It’s one of the most significant events in Earth’s history: the moment when a sea creature first stepped – or more likely wriggled – onto land. The momentous occasion 400 million years ago opened up a whole new habitat where life on Earth could evolve and spread out, and made that first bold pioneer and its peers the ancestor to everything from dinosaurs to birds to humans. Obviously, scientists would love to know more about what that brave explorer looked like, and have long hunted for their fossils. But genetics offers another way to journey back in time and look at the biology of the first fish to leave the water, and a study published today by University of Chicago scientists suggests that the genetic tools to make those first historic steps were present long before they actually occurred.
In this case, the genetic hunt was inspired by a famous fossil find, the 2004 discovery of Tiktaalik by a team led by University of Chicago evolutionary biologist Neil Shubin. Tiktaalik was described by its discoverers as a “fishapod” – a transitional species between fish and the four-limbed land-dwelling tetrapods. Though Tiktaalik and its cousins had fin-like appendages, the skeletal structure within those fins was more complex than typically seen for an aquatic species, featuring wrist and hand-like compartments that may have allowed it to do “push-ups” and drag itself slowly across land. Such a sophisticated structure probably didn’t develop overnight, leading Shubin to wonder just how far back the genetic program for developing a limb might have existed in fish.
“This is really a case where knowing something about the fossils and the morphology led us to think about genetic experiments,” said Shubin, the Robert R. Bensley Professor of Organismal Biology and Anatomy and senior author of the study in the Proceedings of the National Academy of Sciences. “Tiktaalik and its cousins showed us that this limb compartment is not an utter novelty in tetrapods, as was thought for a long time. So an antecedent of that program must exist.”
To answer that question, Igor Schneider, a postdoctoral research in Shubin’s laboratory, assembled a genetic “time machine” to look at the origin of a genetic switch for limb development. A genetic switch controls the expression of genes – where and when they are turned on during embryonic development. Schneider took the human sequence of a genetic switch called CsB that controls limb development and looked for similar sequences in a diverse group of animals: mouse, chicken, frogs, zebrafish, and the skate. Though very different today, the animals all share a common ancestor some 400 million years in the past, millions of years before Tiktaalik. Looking at what the CsB switches share in common between those distant relatives today offers a glimpse at the biology of their great-great-great-(repeat 100 million times)-grandfather.
Just looking at the sequences revealed many similarities between the CsB switches of fish species and tetrapods. But the real test was to determine whether the switches performed similar functions despite 400 million years of divergent evolution. To test this required a little bit of mad science: swapping gene sequences across species. First, the CsB switch from a mouse was put into a zebrafish embryo, where it was shown to activate gene expression in the distal fin. The reverse experiment – zebrafish CsB into mouse embryo – was even more exciting, as the primitive fish switch successfully activated gene expression in the developing mouse paw (seen at right).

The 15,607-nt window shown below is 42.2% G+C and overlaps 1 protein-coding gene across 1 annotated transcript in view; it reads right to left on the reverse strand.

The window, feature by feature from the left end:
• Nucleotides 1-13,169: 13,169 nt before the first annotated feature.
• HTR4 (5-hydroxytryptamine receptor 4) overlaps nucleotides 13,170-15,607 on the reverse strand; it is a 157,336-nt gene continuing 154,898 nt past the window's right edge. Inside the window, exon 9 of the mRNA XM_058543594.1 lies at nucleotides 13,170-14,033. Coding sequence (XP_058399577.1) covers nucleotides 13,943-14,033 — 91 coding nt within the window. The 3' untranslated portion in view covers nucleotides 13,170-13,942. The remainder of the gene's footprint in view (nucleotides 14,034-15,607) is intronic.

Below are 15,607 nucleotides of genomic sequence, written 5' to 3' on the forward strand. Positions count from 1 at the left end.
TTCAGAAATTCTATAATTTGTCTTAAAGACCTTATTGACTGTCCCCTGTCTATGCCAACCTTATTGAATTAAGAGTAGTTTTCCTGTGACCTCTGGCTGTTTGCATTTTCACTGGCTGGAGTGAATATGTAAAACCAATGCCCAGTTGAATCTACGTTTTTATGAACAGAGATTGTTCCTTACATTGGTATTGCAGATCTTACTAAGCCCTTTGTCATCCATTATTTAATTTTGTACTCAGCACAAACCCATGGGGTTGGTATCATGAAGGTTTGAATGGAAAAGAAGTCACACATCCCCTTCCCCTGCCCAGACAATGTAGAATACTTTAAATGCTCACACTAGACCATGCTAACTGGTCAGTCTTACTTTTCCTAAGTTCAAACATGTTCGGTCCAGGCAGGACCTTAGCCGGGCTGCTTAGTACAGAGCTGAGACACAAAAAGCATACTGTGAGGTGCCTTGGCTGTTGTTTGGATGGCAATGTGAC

“The genetic switches that drive the expression of genes in the digits of mice are not only present in fish, but the fish sequence can actually activate the expression in mice,” Schneider said. “This tells us how the antecedents of the limb go back in time at every level, from fossils to genes.”
In both experiments, the gene that the switches activated was merely a reporter gene that told researchers where and when the switch was flipped on. The actual genes that cause an appendage to form the skeletal structure for a limb or fin were not present. But could a transplant of the mouse switch and the relevant genes into a fish embryo produce a lab-grown fishapod?
“With the conservation we see over 400 million years of these switches and the things that activate them, it might not be impossible,” Shubin said. “But that’s not something we attempted.”
Instead, now that the researchers have established the similarities of fish and tetrapod CsB switches, they would like to look at the differences. For instance, what genes or gene switches changed in tetrapods to promote the formation of limbs instead of fins? As Shubin’s laboratory demonstrated earlier this year, subtle changes in the timing or location of gene expression can produce very big anatomical changes. Therefore, the first fish to develop limbs capable of pushing its body onto land didn’t need to develop an entirely new developmental program, but only had to tweak the already-existing genetic switch.
“There previously was the idea that these switches had to be generated from scratch de novo, but no, they already existed, they were already there,” said Marcelo Nobrega, assistant professor of human genetics and another author of the study. “Maybe the key was expressing a gene earlier or later or in a specific territory, but it was just a modification of a program that was already encoded in the genomes of fish almost half a billion years ago and remains there to this day.”